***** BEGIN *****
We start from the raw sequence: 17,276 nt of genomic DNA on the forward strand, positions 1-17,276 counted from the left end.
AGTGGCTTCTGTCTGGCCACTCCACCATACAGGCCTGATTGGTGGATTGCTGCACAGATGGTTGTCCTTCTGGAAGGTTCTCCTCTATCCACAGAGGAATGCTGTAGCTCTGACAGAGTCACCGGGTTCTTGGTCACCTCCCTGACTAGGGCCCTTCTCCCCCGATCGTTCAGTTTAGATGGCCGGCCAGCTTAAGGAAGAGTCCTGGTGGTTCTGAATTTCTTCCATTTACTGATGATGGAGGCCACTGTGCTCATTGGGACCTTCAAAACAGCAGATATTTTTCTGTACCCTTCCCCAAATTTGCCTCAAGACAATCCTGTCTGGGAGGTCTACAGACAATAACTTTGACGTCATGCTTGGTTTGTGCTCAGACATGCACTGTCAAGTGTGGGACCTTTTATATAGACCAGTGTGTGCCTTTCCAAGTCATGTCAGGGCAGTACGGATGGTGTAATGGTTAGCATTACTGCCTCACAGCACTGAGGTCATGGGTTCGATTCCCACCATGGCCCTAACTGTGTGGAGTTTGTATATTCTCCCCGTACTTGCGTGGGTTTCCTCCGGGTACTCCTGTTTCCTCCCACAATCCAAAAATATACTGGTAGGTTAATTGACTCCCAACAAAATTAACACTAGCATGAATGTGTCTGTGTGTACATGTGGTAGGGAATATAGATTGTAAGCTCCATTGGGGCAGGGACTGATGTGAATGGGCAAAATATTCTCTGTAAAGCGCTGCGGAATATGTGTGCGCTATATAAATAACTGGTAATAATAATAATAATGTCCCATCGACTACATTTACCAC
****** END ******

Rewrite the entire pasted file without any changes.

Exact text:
We start from the raw sequence: 17,276 nt of genomic DNA on the forward strand, positions 1-17,276 counted from the left end.
AGTGGCTTCTGTCTGGCCACTCCACCATACAGGCCTGATTGGTGGATTGCTGCACAGATGGTTGTCCTTCTGGAAGGTTCTCCTCTATCCACAGAGGAATGCTGTAGCTCTGACAGAGTCACCGGGTTCTTGGTCACCTCCCTGACTAGGGCCCTTCTCCCCCGATCGTTCAGTTTAGATGGCCGGCCAGCTTAAGGAAGAGTCCTGGTGGTTCTGAATTTCTTCCATTTACTGATGATGGAGGCCACTGTGCTCATTGGGACCTTCAAAACAGCAGATATTTTTCTGTACCCTTCCCCAAATTTGCCTCAAGACAATCCTGTCTGGGAGGTCTACAGACAATAACTTTGACGTCATGCTTGGTTTGTGCTCAGACATGCACTGTCAAGTGTGGGACCTTTTATATAGACCAGTGTGTGCCTTTCCAAGTCATGTCAGGGCAGTACGGATGGTGTAATGGTTAGCATTACTGCCTCACAGCACTGAGGTCATGGGTTCGATTCCCACCATGGCCCTAACTGTGTGGAGTTTGTATATTCTCCCCGTACTTGCGTGGGTTTCCTCCGGGTACTCCTGTTTCCTCCCACAATCCAAAAATATACTGGTAGGTTAATTGACTCCCAACAAAATTAACACTAGCATGAATGTGTCTGTGTGTACATGTGGTAGGGAATATAGATTGTAAGCTCCATTGGGGCAGGGACTGATGTGAATGGGCAAAATATTCTCTGTAAAGCGCTGCGGAATATGTGTGCGCTATATAAATAACTGGTAATAATAATAATAATGTCCCATCGACTACATTTACCAC